While there are many trends helping to transform self-service customer support, few garner as much conversation as automation.
To some, the word automation creates nauseating waves of existential dread. Automation will make traditional customer support roles obsolete, they whisper. Chatbots are taking over.
Yet there is another, more tempered view that has gained traction over the past few years: automation is not likely to steal every last customer support job; but it will transform these roles significantly.
The “Shift-Left” self-service model
As customer self-service evolves thanks to new technologies and approaches, support organizations have the opportunity to automate—or mostly automate—certain lower-tier customer support interactions. This is what HDI and other self-service champions call “Shift-Left,” a term that is gaining wider adoption. To wit:
For years, we’ve been talking about Shift-Left: Get the simple work out into self-service and move more complex work down to the front line. Automation such as chatbots could allow for even more work to be moved out of Level 1. This, in turn, would free up more time for Level 1 analysts to take on more complex work – Roy Atkinson, HDI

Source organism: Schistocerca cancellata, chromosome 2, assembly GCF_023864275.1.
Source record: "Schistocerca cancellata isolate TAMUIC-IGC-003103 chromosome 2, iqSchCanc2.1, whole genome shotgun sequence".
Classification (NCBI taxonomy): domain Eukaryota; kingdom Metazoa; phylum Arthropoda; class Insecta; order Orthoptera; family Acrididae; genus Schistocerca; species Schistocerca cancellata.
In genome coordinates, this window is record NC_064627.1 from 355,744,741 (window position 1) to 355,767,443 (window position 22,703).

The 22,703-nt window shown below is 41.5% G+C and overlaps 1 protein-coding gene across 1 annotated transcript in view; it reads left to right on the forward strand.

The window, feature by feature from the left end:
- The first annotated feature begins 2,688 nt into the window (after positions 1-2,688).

Out of Level 1, indeed. As Atkinson points out, while automation is busy handling simple, repeat issues (think password resets and where do I find my license number-type requests), lower tier agents have more time to focus elsewhere.
He also makes an important distinction: automation isn’t necessarily unassisted self-service—“Level 0,” in HDI parlance. Rather, automation is often mostly unassisted—“Level 0.5,” as it were. In both cases, automation is hardly eliminating support jobs, but instead enabling support teams to leverage headcount where it will have the most efficient impact.
A shift doesn’t happen without content
At least not as effectively as it might otherwise. Regardless of the semantics of Shift-Left (as important as they might be), or where automation will ultimately fit in, organisms still need food and oxygen to carry on. That is to say, self-service frameworks need content.
Ideally, this content is well-optimized for the micromoments that drive self-service and AI-assisted support interactions. If we’re to shift left, it will be our content that enables AI to do its work at “Level 0.5,” that enables purely unassisted self-service at Level 0.
And it will be content that enables agents to be more efficient and, ultimately, increases ticket deflection.